Back in the 1930’s when the annual “Spinach Week” – held every November – evolved into the now very popular “Crystal City Spinach Festival” Mr. E. C. Segar was contacted. Mr. Segar was the creator of the famous spinach-eating hero of the high seas, POPEYE. He was asked to help promote the event using his cartoon hero. Not only did he respond favorably, he stated that spinach was also one of his favorite foods and he wanted all the children of the world to enjoy eating this nutritious vegetable. Additionally, Mr. Segar approved plans for a statue of Popeye to be built, and that solicitations for donations to fund this project be sanctioned, so Crystal City’s Popeye would forever symbolize the nutritional value of his favorite food: spinach. He also drew a special cartoon with Popeye, Olive Oyl and Wimpy coming to the Crystal City Spinach Festival.

On March 26th, 1937, the beloved Popeye statue was dedicated “to all the children of the world.” This was Ms. Palacios’ explanation as to why Popeye – to this day – keeps watch over Crystal City and surrounding spinach fields from the water tower on high. As we left the area, the town folk were busily setting up for this year’s festival, expecting more than 50,000 attendees to come and celebrate this annual occasion. We then followed Ms. Palacios into the Public Library listening room where we settled in to hear her presentation of some more of Crystal City’s rich history and the economic impact the internment camp had on the community.

Crystal City was chosen to host the internment camp because the United States Government had previously purchased land on the outskirts of the city during the Great Depression of the 1930’s. At one time, the site provided housing for migrant workers, but was easily converted to a detention facility with the addition of 12-ft high barbed wire fencing, guard towers and guards on horseback, patrolling the outside perimeter of the fence. The Crystal City Internment Camp was the largest camp administered by the INS and the Department of Justice. The first people arrived in the camp in December 1942 and at its population peak, it held 3,500 Americans of German, Indonesian, Italian and Japanese descent. There were also a number of families from countries in Central and South America. Our family, for example, had neighbors from Guatemala. They were of German descent.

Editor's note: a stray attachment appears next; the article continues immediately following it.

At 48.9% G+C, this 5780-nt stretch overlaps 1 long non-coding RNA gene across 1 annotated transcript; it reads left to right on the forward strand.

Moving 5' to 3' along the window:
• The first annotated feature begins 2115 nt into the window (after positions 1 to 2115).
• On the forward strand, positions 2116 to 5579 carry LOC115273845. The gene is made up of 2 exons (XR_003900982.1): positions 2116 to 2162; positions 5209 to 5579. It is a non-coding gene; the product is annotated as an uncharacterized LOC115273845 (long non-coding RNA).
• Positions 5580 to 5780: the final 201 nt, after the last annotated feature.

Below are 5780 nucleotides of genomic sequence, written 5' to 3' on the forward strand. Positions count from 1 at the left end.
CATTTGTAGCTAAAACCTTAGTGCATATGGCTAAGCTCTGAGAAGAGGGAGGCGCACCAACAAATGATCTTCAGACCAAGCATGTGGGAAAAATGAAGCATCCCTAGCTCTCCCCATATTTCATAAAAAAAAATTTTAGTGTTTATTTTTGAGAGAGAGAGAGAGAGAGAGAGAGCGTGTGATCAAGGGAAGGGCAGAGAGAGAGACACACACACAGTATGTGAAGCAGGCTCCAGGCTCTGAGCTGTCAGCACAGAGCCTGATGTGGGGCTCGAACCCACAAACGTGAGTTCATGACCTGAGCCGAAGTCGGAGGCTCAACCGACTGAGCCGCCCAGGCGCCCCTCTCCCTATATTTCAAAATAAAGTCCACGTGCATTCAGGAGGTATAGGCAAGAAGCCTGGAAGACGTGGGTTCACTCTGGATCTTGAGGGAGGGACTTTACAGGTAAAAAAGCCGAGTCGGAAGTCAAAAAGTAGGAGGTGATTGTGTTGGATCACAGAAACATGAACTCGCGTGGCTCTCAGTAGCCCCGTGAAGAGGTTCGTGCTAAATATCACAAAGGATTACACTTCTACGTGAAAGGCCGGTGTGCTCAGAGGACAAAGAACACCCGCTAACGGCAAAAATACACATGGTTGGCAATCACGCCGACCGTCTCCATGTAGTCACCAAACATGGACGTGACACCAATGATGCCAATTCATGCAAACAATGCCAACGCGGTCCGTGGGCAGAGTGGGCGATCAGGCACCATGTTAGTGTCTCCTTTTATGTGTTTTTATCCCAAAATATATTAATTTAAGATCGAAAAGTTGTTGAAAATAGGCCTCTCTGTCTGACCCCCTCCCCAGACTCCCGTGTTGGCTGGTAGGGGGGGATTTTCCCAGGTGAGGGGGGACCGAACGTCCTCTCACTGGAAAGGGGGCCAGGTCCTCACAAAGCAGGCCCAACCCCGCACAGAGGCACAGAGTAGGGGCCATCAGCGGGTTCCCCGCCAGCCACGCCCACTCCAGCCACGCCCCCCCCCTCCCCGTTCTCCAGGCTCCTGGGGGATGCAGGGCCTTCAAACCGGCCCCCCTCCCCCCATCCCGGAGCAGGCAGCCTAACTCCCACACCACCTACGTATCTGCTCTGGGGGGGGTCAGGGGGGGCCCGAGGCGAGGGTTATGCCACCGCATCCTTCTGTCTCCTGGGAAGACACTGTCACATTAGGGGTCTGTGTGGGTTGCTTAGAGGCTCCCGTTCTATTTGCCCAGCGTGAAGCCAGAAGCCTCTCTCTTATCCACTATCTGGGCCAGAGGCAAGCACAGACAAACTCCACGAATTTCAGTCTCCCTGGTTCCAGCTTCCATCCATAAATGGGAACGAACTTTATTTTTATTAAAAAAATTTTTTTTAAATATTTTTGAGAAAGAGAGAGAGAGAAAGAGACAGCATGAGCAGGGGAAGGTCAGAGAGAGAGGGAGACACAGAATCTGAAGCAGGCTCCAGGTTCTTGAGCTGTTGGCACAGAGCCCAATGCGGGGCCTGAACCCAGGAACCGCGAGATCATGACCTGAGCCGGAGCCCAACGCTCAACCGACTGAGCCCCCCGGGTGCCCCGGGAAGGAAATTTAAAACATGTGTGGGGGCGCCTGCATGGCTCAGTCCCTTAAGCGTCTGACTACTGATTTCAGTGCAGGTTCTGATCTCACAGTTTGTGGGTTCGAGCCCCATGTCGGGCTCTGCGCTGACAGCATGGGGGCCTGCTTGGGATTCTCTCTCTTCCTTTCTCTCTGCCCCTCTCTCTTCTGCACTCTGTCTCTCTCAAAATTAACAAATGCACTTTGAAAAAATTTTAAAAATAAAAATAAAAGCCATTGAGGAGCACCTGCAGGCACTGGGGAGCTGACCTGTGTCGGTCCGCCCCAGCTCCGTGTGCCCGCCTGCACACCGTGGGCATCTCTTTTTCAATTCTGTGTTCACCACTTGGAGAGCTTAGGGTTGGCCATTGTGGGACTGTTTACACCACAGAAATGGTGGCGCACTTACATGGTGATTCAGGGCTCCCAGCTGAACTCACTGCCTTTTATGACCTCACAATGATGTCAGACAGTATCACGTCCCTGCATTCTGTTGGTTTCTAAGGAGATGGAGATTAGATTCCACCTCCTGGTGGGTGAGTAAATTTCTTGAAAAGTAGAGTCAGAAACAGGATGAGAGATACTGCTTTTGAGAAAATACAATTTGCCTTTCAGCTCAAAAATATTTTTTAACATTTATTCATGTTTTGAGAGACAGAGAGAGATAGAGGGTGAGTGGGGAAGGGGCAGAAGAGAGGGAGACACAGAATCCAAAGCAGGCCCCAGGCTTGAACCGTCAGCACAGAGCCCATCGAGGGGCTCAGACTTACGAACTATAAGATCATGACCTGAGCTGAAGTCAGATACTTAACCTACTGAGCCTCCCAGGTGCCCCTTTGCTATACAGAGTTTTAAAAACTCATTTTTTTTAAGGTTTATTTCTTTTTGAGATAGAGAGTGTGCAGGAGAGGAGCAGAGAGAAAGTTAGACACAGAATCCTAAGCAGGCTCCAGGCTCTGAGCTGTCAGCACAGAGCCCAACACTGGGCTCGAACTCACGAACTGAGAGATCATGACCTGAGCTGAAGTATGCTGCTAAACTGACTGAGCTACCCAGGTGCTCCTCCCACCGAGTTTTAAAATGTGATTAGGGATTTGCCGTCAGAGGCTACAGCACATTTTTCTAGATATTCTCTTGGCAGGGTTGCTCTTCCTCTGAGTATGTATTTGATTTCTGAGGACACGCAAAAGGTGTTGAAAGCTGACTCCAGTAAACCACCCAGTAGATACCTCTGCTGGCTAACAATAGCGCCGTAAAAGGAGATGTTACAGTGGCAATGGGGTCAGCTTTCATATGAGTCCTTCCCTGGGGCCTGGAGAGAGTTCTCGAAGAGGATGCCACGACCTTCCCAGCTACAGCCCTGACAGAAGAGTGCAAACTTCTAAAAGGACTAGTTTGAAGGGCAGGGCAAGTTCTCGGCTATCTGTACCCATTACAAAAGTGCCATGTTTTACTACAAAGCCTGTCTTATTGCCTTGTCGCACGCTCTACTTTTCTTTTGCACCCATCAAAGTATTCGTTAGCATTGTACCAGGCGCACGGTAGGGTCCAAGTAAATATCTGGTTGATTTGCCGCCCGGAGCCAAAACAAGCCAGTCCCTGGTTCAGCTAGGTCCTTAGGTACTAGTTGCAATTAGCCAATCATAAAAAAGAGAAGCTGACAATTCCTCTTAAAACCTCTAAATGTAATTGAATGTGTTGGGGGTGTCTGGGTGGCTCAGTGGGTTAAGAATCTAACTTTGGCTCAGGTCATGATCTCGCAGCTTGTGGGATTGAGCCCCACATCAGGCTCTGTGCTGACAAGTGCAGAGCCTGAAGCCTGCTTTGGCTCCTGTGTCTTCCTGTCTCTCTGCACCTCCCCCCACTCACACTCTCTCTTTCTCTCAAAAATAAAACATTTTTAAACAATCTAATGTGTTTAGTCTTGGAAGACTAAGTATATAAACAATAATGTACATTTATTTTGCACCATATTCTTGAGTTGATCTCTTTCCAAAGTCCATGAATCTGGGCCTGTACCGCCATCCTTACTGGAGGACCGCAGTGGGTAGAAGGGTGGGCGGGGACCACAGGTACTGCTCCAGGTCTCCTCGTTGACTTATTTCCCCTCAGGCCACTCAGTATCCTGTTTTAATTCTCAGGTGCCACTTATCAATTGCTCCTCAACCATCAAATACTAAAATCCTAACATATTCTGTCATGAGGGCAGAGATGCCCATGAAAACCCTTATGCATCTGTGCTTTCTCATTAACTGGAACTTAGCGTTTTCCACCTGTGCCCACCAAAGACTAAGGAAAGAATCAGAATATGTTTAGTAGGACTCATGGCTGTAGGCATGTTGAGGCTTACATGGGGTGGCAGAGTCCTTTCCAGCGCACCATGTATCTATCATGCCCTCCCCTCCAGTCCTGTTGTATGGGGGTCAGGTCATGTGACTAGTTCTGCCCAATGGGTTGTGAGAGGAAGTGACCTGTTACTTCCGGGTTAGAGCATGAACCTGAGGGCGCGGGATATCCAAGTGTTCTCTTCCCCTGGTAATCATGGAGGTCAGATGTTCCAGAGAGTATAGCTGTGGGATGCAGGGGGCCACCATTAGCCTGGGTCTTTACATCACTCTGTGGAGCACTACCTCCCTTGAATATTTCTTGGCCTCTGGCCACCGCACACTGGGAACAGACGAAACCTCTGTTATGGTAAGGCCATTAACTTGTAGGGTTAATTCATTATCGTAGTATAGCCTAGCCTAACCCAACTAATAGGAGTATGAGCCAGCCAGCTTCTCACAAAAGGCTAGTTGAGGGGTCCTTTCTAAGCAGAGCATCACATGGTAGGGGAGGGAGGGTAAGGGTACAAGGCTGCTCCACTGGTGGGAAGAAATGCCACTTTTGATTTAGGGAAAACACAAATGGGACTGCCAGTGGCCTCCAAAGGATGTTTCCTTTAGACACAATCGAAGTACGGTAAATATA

The camp was a big boost to the economy of Crystal City, as it employed many teachers, doctors, dentists, cooks and a variety of other jobs the camp required. A single guarded entrance to the camp provided entry and exit from the camp. There were administrative buildings, schools, community buildings, a dispensary, a canteen and a Japanese Union Store. Rows and rows of barracks, interspersed with community shower houses, provided the housing for the internees. Token money in various denominations, in the shape of coins made of hard-pressed cardboard was issued to every family, according to its size. Additional money could be earned by the internees themselves at the rate of 10 cents an hour for staffing the general store (canteen) or working behind the scenes in their various professions.